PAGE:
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Inside Beat

Old is new: Looking at recommerce in the fashion industry

Given climate change, there has been a recent increase in shopping conciously and sustainably, which involves the idea of recommerce.  – Photo by SPCA Thrift Shop / Flickr

In fashion, the common saying is "out with the old, in with the new." Yet, with the rise of recommerce sites and interest in sustainable clothing, the old has become the new.

Recommerce is the idea of reselling non-current products, often in good to fairly decent conditions, back to the consumer. Reverse commerce, or in short "recommerce," is also the new wave in the fashion industry according to Vogue India. More and more consumers are looking at pre-owned clothes to save costs, be sustainable and stay on-trend. 

Leading the way for recommerce in the fashion industry is the luxury consignment store TheRealReal, as it has made a recent announcement to partner with the Italian brand, Gucci. Gucci’s partnership with TheRealReal is a tipping point in the fashion industry as a recognizable brand, commonly known by millennials for its double "G" belt, publicly announcing that the old can be new. 

In the partnership between the brands, Gucci and TheRealReal have taken an environmental cause for their campaign. When consumers either consign or shop pre-owned Gucci products from ThRealReal, Gucci will donate to the One Tree Planted foundation.

The same day that Gucci and TheRealReal announce their partnership, Levi’s, an American jean brand, simultaneously gave the news of its company launching its own recommerce site, Levi's SecondHand. In Levi’s recommerce website, the brand sells used denim pants and jackets that are handpicked vintage pieces by Levi’s or products given from consumers. 

Levi’s recommerce site is new, yet it proves to consumers to give back pre-own items in return for a gift card, in which the value depends on the age and condition of the item.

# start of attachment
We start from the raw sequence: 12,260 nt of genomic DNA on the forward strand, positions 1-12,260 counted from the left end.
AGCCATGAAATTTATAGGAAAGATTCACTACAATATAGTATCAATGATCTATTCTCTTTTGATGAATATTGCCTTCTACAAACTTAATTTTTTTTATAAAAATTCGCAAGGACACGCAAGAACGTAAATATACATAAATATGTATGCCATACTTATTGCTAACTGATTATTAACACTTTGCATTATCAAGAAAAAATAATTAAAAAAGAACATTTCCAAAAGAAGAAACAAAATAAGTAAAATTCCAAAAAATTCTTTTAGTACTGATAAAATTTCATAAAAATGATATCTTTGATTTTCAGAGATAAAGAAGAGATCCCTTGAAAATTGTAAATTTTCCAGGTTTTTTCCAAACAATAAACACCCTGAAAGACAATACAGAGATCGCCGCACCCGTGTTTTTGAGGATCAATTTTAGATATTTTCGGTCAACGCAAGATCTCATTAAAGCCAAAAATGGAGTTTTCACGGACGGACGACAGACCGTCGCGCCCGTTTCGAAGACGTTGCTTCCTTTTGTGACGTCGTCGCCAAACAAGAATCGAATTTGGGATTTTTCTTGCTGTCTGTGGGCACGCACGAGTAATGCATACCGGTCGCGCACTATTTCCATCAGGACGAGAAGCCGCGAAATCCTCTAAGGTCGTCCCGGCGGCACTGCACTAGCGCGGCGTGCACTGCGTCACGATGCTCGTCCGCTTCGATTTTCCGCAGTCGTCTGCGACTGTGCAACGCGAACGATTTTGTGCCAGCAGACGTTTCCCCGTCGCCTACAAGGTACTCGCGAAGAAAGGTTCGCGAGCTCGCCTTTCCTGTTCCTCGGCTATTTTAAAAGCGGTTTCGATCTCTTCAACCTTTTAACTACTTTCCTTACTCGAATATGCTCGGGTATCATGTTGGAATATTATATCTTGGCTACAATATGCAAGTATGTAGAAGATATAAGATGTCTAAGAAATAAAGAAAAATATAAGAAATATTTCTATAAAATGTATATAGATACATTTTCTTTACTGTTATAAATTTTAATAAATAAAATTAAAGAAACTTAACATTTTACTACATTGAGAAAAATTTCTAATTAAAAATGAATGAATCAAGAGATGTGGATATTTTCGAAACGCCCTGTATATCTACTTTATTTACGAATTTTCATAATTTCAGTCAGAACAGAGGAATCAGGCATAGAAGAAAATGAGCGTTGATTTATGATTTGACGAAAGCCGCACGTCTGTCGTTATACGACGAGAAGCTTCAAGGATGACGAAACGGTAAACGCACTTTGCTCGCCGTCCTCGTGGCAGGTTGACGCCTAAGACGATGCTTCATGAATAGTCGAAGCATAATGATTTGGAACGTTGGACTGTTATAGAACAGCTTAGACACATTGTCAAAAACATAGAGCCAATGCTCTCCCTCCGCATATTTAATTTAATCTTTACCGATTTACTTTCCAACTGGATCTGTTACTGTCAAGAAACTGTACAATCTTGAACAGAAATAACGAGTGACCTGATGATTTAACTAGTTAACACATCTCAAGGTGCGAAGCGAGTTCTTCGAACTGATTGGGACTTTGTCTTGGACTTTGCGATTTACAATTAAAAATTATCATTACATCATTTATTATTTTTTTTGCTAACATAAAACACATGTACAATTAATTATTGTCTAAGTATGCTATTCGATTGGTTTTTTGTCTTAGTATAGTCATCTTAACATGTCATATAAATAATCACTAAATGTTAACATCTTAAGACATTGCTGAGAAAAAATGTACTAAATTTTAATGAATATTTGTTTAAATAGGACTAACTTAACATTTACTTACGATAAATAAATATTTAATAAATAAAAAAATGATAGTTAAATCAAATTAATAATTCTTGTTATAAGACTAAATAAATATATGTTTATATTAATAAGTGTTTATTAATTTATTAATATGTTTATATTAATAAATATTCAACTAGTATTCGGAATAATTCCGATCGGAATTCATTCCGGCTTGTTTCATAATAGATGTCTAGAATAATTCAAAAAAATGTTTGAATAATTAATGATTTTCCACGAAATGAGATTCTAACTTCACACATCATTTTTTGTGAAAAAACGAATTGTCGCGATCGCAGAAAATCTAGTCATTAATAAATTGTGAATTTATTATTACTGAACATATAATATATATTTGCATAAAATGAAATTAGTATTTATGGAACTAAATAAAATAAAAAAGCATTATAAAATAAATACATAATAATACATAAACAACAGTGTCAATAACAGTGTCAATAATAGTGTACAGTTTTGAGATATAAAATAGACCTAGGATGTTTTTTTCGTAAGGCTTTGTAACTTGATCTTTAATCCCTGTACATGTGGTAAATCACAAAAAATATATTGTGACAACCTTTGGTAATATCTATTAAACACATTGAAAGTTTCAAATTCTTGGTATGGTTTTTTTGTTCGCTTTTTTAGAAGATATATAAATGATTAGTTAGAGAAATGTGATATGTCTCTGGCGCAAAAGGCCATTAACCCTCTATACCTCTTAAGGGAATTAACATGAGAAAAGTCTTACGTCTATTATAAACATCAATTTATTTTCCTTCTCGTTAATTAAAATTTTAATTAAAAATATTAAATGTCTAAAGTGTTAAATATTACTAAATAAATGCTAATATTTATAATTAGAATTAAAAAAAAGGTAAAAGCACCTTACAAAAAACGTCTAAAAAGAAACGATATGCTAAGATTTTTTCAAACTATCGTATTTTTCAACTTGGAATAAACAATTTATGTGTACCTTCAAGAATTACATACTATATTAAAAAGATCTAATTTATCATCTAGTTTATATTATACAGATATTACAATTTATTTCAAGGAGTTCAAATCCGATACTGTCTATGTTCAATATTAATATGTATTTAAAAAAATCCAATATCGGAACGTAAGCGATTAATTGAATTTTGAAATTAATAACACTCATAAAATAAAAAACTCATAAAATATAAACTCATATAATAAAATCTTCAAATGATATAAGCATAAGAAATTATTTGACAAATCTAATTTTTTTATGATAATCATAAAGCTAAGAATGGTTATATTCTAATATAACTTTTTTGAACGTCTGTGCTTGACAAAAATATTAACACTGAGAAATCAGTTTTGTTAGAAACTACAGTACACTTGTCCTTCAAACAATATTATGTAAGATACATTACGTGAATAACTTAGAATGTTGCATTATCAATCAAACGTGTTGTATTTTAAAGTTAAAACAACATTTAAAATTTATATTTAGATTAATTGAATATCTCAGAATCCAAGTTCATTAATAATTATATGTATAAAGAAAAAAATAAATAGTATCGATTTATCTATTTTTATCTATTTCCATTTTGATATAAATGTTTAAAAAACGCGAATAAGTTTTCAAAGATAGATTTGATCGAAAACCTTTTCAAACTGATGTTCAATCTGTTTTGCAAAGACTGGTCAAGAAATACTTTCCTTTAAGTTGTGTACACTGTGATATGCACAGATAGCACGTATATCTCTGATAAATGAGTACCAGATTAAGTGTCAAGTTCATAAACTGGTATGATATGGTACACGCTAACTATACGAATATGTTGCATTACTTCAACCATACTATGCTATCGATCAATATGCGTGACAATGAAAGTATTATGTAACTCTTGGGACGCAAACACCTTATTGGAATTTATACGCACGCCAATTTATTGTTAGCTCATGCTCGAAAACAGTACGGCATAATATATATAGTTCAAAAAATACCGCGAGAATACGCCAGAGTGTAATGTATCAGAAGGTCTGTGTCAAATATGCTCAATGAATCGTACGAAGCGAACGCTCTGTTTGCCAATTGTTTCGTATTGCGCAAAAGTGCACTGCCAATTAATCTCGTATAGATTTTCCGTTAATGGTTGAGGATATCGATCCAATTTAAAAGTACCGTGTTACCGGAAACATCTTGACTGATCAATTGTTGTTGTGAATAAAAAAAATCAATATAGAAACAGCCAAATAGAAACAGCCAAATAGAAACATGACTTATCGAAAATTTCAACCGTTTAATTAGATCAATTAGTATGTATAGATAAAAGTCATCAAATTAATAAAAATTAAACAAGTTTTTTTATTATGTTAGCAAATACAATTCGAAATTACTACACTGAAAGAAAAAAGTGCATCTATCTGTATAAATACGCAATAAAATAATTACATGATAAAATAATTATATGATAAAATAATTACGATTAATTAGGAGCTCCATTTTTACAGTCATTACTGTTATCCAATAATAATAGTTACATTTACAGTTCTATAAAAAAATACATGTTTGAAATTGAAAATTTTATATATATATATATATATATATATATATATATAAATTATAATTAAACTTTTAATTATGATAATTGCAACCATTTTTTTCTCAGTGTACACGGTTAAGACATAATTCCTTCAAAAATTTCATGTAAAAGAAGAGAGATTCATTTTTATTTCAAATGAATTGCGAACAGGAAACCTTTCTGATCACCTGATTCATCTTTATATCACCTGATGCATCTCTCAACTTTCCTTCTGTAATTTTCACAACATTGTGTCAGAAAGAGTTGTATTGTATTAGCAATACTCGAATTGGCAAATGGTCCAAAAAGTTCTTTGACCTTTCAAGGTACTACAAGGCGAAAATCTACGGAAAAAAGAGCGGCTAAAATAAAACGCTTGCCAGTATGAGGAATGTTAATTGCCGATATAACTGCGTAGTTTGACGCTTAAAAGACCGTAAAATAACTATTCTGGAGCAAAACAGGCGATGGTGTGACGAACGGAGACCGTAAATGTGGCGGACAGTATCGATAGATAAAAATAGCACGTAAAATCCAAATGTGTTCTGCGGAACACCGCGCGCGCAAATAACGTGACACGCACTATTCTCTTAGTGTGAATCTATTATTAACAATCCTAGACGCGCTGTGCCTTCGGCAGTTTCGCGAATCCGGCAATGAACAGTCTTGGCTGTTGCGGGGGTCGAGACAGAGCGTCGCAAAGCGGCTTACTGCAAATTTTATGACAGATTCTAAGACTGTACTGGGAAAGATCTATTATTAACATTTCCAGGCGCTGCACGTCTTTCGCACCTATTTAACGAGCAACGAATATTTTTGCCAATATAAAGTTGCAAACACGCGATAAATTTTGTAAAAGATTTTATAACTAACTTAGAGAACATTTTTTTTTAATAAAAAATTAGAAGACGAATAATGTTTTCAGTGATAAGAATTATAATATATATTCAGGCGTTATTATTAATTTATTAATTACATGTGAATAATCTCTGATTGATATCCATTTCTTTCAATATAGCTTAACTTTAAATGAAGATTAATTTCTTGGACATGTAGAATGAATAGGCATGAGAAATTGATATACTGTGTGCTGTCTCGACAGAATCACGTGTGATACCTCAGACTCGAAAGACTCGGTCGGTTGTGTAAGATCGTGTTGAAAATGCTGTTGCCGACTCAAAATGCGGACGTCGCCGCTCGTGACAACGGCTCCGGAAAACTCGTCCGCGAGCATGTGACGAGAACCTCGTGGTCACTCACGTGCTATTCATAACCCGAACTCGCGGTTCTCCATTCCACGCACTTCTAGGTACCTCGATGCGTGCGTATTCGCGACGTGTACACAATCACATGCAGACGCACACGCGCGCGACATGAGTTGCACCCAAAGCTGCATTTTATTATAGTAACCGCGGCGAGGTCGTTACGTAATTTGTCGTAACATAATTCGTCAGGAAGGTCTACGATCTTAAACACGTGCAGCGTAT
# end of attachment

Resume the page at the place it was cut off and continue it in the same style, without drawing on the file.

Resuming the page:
Even if the idea of recommerce begins to rise during this new decade of the 2020s, it's essential to understand that there is a key difference between selling exclusively vintage clothing. 

The conversation of how much time does an item takes to become "vintage" is a constant debate — some consider 50 years to be vintage while others see 10 years. For the sake of a common definition, a decade-old gives enough time for an item to be called "vintage," given the fact that the item was able to age for 10 years or more and past a generation.

In luxury fashion, the more age an item has, the more it has value. This, of course, does not happen to all clothing but is common knowledge in that a vintage Gucci dress can either be the same price as a current Gucci dress or more. 

The price of vintage clothing all comes down to the discrepancy of the seller. 

Recommerce can sell "vintage" pieces, but one should be aware that not all recommerce items are vintage as a consumer. Pre-owned is a key term in recommerce. One is not buying new clothes but pre-owned that might be a decade old or a year old. 

In no way is buying items that are not "vintage" or "new" necessary bad, but the consumer’s role is to be well-versed in shopping on recommerce sites. Be a smart shopper.  

The upside of recommerce is sustainability – how clothes receive a second life. Some clothes can take a millennium for its fibers to decompose, yet recommerce skips this step in clothes life. In many ways, recommerce fashion is combatting the fast fashion brands such as Zara and H&M due to the constant pollution and inhumane labor.  

Recommerce challenges consumers not always to wear what is new but to be eco-friendly and environmentally cautious.  

Sustainability has slowly been a central motive of the fashion industry, and the industry has taken a few steps. Either with Vogue UK putting Taylor Swift on its 2019 January cover with a vintage Chanel, to Zendaya wearing a '90s Versace dress to the Green Carpet Fashion Awards, the perception of wearing pre-owned clothes is now different. 

Recommerce, in some capacity, is also a result of a massive pop culture trend of the 2010 — where nostalgia reign supreme for previous decades, according to Esquire. Many looked to the 1990s for trends and inspiration — currently, the '80s theme of color and shape seems to re-enter fashion. 

Somehow, everyone wanted to appear like a '90s sitcom actress or feel like a high school student from a 1995 romantic comedy based on a Jane Austen novel. 

Without the craze of nostalgia, recommerce might be the current force it is in the fashion industry. 

So bring your re-sell your old Levi’s and go consign that old Gucci sunglasses because the old is in.


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